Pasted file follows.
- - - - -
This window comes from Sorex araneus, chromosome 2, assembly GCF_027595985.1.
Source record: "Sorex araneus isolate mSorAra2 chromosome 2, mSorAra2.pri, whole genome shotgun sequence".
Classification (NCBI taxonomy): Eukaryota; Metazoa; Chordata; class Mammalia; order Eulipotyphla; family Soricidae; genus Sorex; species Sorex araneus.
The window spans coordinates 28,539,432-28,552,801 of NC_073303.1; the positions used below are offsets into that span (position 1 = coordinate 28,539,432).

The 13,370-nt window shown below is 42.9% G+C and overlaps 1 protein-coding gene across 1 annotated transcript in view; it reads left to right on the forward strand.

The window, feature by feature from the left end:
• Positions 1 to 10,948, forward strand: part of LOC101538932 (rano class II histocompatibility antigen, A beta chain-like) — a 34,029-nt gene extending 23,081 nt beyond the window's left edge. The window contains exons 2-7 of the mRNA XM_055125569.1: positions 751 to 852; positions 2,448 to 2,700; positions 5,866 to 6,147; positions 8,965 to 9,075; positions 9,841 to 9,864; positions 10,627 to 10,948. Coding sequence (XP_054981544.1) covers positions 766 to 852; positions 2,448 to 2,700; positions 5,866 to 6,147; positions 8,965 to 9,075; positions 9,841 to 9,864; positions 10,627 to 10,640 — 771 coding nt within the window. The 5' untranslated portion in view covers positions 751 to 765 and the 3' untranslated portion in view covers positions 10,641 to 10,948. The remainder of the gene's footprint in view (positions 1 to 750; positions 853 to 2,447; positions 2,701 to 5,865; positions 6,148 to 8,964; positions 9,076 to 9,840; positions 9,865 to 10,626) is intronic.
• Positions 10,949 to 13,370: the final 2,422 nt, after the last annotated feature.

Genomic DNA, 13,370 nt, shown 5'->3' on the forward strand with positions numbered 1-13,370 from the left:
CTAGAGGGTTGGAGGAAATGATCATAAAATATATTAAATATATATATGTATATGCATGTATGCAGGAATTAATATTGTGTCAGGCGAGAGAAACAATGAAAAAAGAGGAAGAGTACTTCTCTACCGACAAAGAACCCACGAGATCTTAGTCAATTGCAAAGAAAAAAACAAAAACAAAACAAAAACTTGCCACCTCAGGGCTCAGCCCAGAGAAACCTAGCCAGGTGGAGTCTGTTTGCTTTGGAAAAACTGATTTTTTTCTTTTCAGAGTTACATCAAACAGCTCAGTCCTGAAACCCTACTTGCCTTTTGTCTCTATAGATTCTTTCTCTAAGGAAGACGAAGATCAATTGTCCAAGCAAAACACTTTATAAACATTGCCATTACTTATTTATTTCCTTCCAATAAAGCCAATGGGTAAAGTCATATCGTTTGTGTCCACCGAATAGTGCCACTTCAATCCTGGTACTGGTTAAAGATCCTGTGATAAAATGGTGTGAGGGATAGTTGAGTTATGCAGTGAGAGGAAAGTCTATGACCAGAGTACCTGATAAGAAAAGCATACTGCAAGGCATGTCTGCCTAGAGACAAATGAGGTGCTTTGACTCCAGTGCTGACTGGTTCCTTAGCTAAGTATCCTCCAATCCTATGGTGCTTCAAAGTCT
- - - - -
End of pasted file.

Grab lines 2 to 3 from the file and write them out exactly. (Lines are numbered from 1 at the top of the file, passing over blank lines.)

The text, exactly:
Source record: "Sorex araneus isolate mSorAra2 chromosome 2, mSorAra2.pri, whole genome shotgun sequence".
Classification (NCBI taxonomy): Eukaryota; Metazoa; Chordata; class Mammalia; order Eulipotyphla; family Soricidae; genus Sorex; species Sorex araneus.